Chantal Tie is in Geneva to represent the CCR as the Committee begins its examination of Canada’s compliance with the Covenant on Economic, Social and Cultural Rights. Speaking at the Committee’s NGO hearing, Ms Tie highlighted family separation as one of the key problem areas for Canada. Immigration policies and practices keep children separated from their parents for years, sometimes forever, in violation of Canada’s obligation to protect families. Among the barriers to family reunification are regulations which exclude certain family members (an issue already identified as a concern by the Committee), slow processing and denial of family reunification to those who are poor and to separated refugee children.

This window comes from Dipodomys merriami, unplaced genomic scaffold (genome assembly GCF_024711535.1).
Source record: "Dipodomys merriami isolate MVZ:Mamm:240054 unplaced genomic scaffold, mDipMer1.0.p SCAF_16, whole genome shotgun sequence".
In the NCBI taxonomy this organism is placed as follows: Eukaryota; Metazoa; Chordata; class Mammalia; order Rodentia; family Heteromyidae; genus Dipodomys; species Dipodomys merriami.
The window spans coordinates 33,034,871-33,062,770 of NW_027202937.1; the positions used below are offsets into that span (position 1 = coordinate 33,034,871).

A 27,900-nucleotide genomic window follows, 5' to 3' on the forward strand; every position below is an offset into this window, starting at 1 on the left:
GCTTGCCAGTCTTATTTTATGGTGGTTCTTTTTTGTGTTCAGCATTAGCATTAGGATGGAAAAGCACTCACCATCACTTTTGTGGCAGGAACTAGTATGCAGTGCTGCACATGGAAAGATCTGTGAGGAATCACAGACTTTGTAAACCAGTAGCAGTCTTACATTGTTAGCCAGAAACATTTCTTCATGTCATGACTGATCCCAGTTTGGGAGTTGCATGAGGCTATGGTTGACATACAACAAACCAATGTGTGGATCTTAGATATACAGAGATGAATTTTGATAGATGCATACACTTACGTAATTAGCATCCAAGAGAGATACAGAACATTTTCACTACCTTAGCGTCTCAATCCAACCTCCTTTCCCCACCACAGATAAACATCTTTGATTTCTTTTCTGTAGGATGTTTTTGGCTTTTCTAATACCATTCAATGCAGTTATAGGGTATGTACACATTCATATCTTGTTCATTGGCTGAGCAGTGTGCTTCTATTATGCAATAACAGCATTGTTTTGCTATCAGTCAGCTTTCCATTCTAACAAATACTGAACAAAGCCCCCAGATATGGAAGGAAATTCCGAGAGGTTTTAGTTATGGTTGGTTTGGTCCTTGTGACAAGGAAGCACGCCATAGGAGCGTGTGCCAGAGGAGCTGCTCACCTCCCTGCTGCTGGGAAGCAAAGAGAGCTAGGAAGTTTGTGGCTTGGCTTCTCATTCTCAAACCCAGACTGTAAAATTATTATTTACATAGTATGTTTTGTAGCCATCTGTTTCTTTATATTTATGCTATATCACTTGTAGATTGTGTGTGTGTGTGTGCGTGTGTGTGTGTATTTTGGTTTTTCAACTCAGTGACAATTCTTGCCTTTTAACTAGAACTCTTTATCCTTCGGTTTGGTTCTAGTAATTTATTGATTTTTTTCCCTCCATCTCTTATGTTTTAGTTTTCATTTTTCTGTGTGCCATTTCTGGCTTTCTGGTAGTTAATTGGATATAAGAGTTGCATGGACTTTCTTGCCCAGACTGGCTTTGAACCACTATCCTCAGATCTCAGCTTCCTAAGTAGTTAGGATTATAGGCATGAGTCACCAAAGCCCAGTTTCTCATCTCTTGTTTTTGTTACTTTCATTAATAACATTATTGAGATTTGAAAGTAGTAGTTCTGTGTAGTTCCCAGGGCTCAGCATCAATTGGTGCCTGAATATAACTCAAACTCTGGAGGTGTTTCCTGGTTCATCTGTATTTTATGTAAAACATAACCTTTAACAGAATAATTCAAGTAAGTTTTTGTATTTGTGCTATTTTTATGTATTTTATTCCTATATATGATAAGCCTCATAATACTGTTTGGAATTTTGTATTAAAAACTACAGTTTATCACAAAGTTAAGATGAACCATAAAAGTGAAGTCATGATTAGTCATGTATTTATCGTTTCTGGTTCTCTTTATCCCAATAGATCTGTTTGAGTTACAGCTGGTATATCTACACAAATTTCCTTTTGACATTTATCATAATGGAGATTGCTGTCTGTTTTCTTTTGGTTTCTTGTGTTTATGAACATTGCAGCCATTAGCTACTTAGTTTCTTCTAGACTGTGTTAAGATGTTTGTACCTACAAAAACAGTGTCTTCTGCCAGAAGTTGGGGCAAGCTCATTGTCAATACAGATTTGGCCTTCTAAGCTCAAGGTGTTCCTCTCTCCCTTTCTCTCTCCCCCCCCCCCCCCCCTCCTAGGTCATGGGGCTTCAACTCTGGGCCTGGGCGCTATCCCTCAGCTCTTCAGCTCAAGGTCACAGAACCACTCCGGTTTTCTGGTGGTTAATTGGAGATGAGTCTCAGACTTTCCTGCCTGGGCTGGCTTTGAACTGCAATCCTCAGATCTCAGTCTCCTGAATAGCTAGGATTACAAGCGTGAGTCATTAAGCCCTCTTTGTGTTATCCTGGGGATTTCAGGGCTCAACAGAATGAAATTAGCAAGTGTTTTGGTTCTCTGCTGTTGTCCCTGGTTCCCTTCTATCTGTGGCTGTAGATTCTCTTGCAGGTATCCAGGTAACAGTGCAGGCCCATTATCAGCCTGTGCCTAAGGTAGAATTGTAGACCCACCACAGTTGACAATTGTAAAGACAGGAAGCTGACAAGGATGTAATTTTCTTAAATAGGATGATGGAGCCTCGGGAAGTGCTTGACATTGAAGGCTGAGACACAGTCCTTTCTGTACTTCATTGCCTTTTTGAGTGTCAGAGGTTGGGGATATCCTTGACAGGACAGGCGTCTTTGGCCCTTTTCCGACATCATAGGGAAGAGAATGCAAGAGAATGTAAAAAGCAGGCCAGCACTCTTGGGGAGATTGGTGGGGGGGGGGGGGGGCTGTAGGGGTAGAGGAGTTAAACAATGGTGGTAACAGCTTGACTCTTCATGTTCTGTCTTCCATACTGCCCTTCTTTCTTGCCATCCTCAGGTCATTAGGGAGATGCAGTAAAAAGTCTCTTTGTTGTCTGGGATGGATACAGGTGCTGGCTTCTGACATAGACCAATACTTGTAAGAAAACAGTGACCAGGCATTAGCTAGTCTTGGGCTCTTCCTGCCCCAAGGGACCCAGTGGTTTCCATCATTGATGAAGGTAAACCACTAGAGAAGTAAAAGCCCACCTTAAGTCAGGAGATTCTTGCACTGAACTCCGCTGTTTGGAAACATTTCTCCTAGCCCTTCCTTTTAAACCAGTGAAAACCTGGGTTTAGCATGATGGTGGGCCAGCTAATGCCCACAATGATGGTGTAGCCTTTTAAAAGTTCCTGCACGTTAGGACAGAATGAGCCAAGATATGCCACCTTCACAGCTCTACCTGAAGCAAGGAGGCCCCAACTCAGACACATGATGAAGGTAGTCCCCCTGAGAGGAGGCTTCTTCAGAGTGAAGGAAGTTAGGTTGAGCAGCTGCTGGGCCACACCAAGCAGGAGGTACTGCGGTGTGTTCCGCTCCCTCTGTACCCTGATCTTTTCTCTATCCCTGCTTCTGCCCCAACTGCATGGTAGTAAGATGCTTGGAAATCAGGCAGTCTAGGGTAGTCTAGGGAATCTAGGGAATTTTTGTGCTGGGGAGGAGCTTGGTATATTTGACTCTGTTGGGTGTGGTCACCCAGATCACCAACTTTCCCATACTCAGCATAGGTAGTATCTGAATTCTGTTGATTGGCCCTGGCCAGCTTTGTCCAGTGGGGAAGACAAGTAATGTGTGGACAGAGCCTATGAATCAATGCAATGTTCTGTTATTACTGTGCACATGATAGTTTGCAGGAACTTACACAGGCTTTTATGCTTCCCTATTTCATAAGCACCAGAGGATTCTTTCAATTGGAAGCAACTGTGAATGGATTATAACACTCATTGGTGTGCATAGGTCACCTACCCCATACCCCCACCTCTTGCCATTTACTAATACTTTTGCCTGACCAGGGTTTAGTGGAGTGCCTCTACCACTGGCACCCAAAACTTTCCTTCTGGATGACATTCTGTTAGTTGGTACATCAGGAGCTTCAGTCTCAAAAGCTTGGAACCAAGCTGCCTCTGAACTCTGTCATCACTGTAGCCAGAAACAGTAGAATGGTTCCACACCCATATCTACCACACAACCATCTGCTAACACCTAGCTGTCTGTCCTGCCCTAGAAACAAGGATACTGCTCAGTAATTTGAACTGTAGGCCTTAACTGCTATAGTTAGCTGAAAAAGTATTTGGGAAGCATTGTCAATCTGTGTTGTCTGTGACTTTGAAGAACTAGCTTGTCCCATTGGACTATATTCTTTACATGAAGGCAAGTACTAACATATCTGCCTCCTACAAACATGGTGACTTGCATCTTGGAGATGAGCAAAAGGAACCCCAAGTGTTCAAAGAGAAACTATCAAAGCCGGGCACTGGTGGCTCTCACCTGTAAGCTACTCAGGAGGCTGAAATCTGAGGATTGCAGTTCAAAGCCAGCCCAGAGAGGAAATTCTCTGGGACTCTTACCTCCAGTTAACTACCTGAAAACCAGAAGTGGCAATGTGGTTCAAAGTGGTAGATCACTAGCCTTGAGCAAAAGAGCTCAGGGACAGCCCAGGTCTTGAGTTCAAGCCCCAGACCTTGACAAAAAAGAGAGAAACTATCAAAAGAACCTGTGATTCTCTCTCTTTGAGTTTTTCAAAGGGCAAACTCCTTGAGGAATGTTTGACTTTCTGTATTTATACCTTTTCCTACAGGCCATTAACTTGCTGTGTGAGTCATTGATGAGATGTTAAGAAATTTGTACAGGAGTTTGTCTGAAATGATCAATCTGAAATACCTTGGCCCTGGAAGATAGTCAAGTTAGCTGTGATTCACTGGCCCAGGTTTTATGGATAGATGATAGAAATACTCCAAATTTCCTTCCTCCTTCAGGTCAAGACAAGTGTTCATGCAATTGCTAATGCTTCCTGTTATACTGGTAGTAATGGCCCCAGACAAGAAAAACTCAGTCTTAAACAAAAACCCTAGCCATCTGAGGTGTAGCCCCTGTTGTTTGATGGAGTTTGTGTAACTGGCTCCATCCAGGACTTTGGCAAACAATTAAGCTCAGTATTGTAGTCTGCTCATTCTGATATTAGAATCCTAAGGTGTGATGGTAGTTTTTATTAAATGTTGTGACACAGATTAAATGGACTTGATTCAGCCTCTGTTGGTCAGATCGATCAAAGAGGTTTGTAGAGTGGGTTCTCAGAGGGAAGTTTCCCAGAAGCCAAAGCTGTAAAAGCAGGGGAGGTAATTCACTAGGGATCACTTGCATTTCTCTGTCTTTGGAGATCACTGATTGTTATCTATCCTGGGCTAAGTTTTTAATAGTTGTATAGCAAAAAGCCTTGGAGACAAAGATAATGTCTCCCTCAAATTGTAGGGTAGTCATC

The examination of Canada by the Committee is scheduled to begin on Friday 5 May.
The CCR has submitted a written report to the Committee. It notes that discrimination against non-citizens underlies the problems highlighted and in itself represents a violation of the right to non-discrimination. The report also documents how some non-citizens are denied government benefits and services, such as the Canada Child Tax Benefit Supplement, leaving children in poverty. Another topic highlighted is Canada’s failure to respect the rights of temporary workers to organize and bargain collectively. The report can be found at:
http://www.ccrweb.ca/CESCRsubmission.pdf and supporting background information at http://www.ccrweb.ca/CESCRbackgrounder.pdf.
Speaking notes for presentation to United Nations Committee on Economic, Social and Cultural Rights can be found at http://www.ccrweb.ca/CESCRnotes.html.
Contacts:Janet Dench, Executive Director, (514) 277-7223 (ext. 2)